In this weeks ‘ask the rabbi’, Rabbi Yitzchak Schochet deals with destiny and fleeing anti-Semitism. 

Rabbi Schochet

If you want to contribute a question to ‘ask the rabbi’, you can email asktherabbi@thejngroup.com

  • The Jewish position on Genocide

Dear Rabbi,

Israel’s critics claim it is guilty of “genocide” in Gaza. The question I have is: what’s the Jewish position on genocide?

Hassim

Dear Hassim,

Back in 1944, a Polish-Jewish lawyer named Raphael Lemkin coined the term “genocide” to describe Nazi policies of systematic murder, including the destruction of the European Jews.

He formed the word by combining geno – from the Greek word for “race” – with -cide, derived from the Latin word for “killing”. I know of no example in Jewish history where we systematically sought to simply wipe out another nation.

When it came to the seven nations that were in Israel prior to the Jewish settlement in Biblical times, there was no categorical instruction to wipe out the nations. The first option was to grant them the opportunity to live peacefully and morally in the Israelites’ midst. If they rejected, they were given the option to leave. If they still resisted, well, then it was pistols at dawn. The other cited example is the Amalekites.

According to one school of thought, they too were given a get out option in the first instance. But even if we go with the more radical approach, this wasn’t a deliberate and systematic annihilation of a people. This was a people who were committed to the annihilation of the Jewish nation for no reason other than because they exist.

To that end, when someone simply despises your existence, it would be futile to allow them to exist, knowing that they will come after you if you don’t get to them first. A case in point is the one Amalekite who was spared by King Saul who later went on to have a descendent known as Haman.

Finally, for the liars and fabricators out there (are you one of them?) who misuse the word ‘genocide’ and insist that is what Israel is guilty of in the Gaza Strip, re-read the definition of the word and consider the extreme lengths Israel went to in protecting innocent civilians – including leaflet drops, texts and phone calls – and contrast that with the indiscriminate rocket launching that Hamas fired against Israel, targeting civilians everywhere.

Then consider who is really committed to genocide.

  •  Can you help me win prize?

Dear Rabbi,

My teacher posed a question in class asking why we don’t make an actual blessing on the mitzvah of repentance, as we might do on other mitzvot. He even offered a gift voucher for the best answer. I don’t know if your answer will appear in time before Sukkot, but if you could email me directly to help with my answer, that would be great.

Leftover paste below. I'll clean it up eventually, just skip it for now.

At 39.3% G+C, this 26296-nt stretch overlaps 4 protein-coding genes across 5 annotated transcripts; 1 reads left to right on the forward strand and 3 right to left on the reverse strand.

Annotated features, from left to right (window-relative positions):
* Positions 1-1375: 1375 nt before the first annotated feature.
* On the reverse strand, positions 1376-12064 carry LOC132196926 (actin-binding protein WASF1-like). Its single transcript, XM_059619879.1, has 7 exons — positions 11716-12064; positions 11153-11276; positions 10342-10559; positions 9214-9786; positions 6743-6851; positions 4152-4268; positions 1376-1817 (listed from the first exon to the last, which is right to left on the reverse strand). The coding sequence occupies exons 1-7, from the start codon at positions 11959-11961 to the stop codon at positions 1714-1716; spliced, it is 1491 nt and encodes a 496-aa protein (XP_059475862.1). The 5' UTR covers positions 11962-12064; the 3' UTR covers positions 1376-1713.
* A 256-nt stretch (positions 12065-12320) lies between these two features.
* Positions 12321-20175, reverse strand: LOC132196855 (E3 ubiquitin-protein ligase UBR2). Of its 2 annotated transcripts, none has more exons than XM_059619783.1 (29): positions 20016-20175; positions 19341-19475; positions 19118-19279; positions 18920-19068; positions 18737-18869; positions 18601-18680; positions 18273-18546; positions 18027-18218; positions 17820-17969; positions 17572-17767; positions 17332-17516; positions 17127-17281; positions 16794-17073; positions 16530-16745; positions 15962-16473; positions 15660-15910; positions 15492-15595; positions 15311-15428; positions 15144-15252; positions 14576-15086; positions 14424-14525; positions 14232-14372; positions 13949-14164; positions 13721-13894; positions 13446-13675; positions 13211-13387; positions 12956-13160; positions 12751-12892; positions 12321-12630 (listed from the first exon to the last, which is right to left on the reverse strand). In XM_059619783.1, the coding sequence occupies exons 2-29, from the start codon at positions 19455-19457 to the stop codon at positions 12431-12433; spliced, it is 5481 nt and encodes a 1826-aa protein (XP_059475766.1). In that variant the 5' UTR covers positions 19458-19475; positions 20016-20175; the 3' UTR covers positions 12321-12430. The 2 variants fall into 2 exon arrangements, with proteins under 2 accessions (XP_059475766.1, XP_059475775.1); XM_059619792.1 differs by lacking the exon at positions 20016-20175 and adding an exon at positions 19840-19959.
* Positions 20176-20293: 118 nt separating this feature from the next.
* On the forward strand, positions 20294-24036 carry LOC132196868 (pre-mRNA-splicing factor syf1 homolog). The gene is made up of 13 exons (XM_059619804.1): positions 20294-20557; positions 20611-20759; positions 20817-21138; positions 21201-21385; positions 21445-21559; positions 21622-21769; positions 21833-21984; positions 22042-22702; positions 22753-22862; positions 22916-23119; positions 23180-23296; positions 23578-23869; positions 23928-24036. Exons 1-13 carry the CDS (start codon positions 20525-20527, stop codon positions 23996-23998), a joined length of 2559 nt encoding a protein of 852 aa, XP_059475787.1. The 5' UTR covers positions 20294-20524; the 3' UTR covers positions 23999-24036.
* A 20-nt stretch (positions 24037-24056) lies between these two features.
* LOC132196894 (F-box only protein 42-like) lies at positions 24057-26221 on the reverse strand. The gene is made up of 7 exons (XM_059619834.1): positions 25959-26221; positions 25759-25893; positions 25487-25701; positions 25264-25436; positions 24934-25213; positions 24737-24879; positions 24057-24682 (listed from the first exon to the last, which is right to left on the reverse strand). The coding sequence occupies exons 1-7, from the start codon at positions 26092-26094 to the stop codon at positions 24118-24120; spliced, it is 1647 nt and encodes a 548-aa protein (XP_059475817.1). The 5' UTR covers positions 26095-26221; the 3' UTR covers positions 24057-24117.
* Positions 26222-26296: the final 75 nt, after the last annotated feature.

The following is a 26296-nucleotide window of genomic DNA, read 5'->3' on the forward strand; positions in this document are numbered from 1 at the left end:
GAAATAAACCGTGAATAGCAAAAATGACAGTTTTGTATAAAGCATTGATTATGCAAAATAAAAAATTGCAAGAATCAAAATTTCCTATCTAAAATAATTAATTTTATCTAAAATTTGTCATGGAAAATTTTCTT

Shoshana

Dear Shoshana,

OK, so to be clear, you are asking me to help you with work for which you are likely to win a prize, on the very theme of repentance. You do know, if you go with my answer and win the prize, you are going to have to repent! Some say we don’t make a blessing because we cannot fulfil the mitzvah in its entirety, as we are dependent on God to accept our repentance. (A bit like why we don’t make a blessing when giving charity, because we are dependent on the poor recipient without which we do not complete the mitzvah).

Of course, some might argue, and this may be why your teacher is asking the question, that we do effectively make a blessing in the Yom Kippur prayer service, declaring God as One who always accepts our repentance. Therefore, others contend that the reason we don’t make a blessing usually is because we don’t make a blessing on any mitzvah that has been achieved through sin. For example, if you are going to eat a ham sandwich, you wouldn’t make a blessing before and after.

Repentance is intrinsically linked to sin, without which you have no need to do it, hence you would also not recite a blessing on it. The problem with that answer is that in truth ‘teshuva’ in the strictest sense doesn’t mean repentance, but rather ‘returning unto God’. To that end, it is not limited to just iniquity, but really anyone at whatever level they can always aspire still higher. As such they do are doing teshuvah, albeit not through sin.

That then brings us to a third answer, namely that repentance is done in the heart and we don’t make blessings on things that are contingent on the heart – rather only for an action. I reckon if you are reading this information in time you’ll be cashing in.

You then have to make a choice of telling your teacher that you got help with the answer, or split the prize with me. I won’t tell if you don’t!

• Read Rabbi Schochet’s blog at shul.co.uk/rabbi or follow him on Twitter at @RabbiYYS